XG350 fuel injector and now EGR problems

Discussion in 'Hyundai Grandeur / Azera / XG' started by Dan K, Apr 18, 2008.

  1. Dan K

    Dan K Guest

    I had a fuel injector go bad the other day on my 2002 XG350 - apparently it
    was spraying gas all the time. I was able to limp home and then got screwed
    by the local garage when they fixed it. $600 to replace a fuel injector and
    do shoddy work like forget to plug one of the electrical connectors back
    together, leave the back 7 bolts on the plenum lose, forget to tighten one
    of the hose clamps on the air snorkel altogether, and over tighten the oil
    filter when they changed oil (that I didn't authorize). But all that is in
    the past, or is it?

    A few days later the check engine light lit up and the code is P0401, EGR
    flow insufficient. Needless to say, I don't want to bring the car back to
    that garage (I'm sure they could scam some more money out of me - they were
    really slick). From what I could get out of the web site and my service
    book, this almost looks like a low vacuum problem rather than an EGR valve
    problem. Any recommendations as to how to fix it? I have a second 2002
    XG350 that I can swap parts back and forth with. Also, If the EGR valve is
    a suspect, how does it come off? There are 2 bolts that hold it to the
    polonium, but then there is a big nut connecting it to a tube...looks like
    there isn't enough room back there to get a wrench on the nut. If the nut
    does come off, is there some sort of thread sealant required when you
    re-install? sparkplug antiseeze compound maybe? Also the manual stated
    that the EGR gasket should be replaced. How important is this? - I've done
    spark plugs a couple times and have never bothered with the EGR gasket.

    Thanks

    Dan
     
    Dan K, Apr 18, 2008
    #1
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  2. Dan K

    hyundaitech Guest

    Check the small things first. Make sure the shop connected the vacuu
    lines properly and that the EGR solenoid is plugged in. The shop may hav
    removed or disconnected the EGR valve when removing the plenum to acces
    the injector.

    A quick check of the vacuum lines is to use needlenose pliers to pinch of
    the hose with the yellow stripe while the engine is idling. This shoul
    cause the EGR valve to open and the engine to run rough. If this occurs
    you can pretty much conclude that the hoses are run correctly and that th
    EGR valve and passages are functioning normally, leaving the EGR solenoi
    and vacuum bleed-off valve as possible culprits.

    It's doubtful that the EGR valve is the problem, but I've seen it occur.
    Before swapping parts, use the other XG to verify the proper installatio
    of all parts
     
    hyundaitech, Apr 18, 2008
    #2
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  3. Other competancy issues aside, it was probably a good idea to change the
    oil. If there was a lot of gas being sprayed in the cylinders, it may have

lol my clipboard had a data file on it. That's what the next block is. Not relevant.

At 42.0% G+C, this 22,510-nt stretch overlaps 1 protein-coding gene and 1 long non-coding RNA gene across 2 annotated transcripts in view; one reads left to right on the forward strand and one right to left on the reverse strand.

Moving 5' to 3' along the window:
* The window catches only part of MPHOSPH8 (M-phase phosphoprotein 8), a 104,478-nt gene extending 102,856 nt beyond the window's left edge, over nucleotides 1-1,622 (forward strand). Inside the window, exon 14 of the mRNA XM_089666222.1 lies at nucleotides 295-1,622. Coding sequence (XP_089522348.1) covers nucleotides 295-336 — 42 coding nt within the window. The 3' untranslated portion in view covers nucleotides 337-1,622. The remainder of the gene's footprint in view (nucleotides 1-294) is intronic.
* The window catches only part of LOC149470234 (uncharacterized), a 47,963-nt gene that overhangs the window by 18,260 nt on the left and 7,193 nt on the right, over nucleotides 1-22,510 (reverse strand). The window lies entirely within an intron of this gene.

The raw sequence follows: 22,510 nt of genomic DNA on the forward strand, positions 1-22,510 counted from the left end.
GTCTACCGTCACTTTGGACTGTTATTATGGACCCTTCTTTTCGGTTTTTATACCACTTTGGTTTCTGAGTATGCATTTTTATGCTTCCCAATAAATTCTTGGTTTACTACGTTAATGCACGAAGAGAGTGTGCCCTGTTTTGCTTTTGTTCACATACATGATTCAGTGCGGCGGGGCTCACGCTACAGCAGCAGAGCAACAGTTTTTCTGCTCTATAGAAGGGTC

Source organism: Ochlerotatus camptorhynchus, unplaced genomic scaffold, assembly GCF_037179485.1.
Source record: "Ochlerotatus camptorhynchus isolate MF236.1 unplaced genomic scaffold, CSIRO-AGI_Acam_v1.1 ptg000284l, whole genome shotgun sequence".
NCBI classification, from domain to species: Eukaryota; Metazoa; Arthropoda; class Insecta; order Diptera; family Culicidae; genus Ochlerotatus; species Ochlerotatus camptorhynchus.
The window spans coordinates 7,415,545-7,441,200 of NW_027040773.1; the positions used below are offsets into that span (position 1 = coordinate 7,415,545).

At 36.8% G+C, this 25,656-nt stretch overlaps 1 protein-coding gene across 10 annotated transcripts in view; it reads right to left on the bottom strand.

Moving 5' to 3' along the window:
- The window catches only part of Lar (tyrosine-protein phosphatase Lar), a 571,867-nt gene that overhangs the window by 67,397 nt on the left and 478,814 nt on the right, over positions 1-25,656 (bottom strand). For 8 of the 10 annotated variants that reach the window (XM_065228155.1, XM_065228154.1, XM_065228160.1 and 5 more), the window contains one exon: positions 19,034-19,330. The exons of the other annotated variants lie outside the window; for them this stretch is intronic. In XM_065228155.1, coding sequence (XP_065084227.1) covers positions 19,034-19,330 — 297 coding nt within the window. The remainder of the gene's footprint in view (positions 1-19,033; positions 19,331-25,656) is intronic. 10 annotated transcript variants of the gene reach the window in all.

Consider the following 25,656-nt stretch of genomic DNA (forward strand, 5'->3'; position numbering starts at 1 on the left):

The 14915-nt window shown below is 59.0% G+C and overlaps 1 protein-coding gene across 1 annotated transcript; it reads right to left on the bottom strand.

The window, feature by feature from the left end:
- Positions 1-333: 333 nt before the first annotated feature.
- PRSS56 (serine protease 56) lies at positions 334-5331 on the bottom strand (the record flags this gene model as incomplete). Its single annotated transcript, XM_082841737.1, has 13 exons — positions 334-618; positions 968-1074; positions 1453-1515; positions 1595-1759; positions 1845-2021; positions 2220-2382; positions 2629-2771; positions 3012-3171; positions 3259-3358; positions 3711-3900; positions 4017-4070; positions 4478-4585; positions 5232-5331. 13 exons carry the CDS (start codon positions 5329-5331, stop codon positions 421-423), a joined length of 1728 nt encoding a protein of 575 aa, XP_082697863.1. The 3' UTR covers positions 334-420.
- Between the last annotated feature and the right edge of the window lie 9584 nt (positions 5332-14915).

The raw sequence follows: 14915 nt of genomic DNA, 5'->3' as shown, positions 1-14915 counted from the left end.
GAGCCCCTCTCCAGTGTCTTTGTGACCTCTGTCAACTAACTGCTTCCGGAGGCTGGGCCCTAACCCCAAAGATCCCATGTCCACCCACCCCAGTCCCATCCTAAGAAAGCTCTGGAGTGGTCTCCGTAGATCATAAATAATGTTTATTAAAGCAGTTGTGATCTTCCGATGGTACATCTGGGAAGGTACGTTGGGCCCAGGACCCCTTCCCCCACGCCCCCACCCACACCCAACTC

gotten down into the cranckase.
     
    Edwin Pawlowski, Apr 18, 2008
    #3
  4. Dan K

    Dan K Guest

    Thanks Hyundaitech and others, turned out to be a broken nipple on the EGR
    solenoid. Whoever broke it then placed the vacuum hose back in position so
    nobody would notice. I had been over that whole circuit at least twice and
    did not see anything wrong. Not until I started troubleshooting and
    touching things did the problem become evident. I was able to glue the
    solenoid back together, but I'm going back to that garage tomorrow, armed
    with pictures and the price of a new solenoid ($52.20 plus tax) to do
    battle. This was a deliberate attempt to cover up a mistake on their part.
    For all I know, they knew I'd be back in a few hundred miles so they could
    try and get some more money out of me.

    Dan
     
    Dan K, Apr 21, 2008
    #4
  5. Dan K

    Randy Pape Guest

    i feel sorry for you and i got ripped off for the tune of 800.00 at a local
    garage also. i swear i will never take mine into one of these type of shops
    again, even if it's highly recommended , like this one was.
     
    Randy Pape, Apr 21, 2008
    #5
  6. Dan K

    Old_Timer Guest

    As automobile diagnosis and repair became much more technically
    oriented most old time shade tree mechanics such as myself admitted to
    themselves that they do not have the skills required for repairing
    cars especially those manufactured since the OBD system came about.

    There are small independent repair shops in business who quit
    obviously also do not have these skills.

    I use my judgment of the skill level required before deciding to take
    my vehicles to a in dependant shop or to the dealer. For example, I
    will take it to an independent that comes well recommended for brake
    work.

    If it is a problem that requires some indepth analysis and diagnosis,
    I go to the dealer. (not to say a dealer mech can't screw up, but the
    odds are far better than at Jiffy Lube)

    From an Old_Timer who worked on Model A Fords before they became
    collector cars.

    Old_Timer
     
    Old_Timer, Apr 22, 2008
    #6
  7. Dan K

    Randy Pape Guest

    i admire your candor Mr. old timer :) you at least are big enough to admit
    when to say when .
    i agree with you ,i'm only 49 yrs old ,but I've learned a tremendous amount
    about troubleshooting these newer cars and have some good general diagnostic
    equipment, but my last ordeal, would have been done months earlier and for
    less money, if i would have gone to the dealer first thing. the moral of my
    story is, just because someone has a 7000.00 scan tool, doesn't mean they
    know how to use it.
     
    Randy Pape, Apr 22, 2008
    #7
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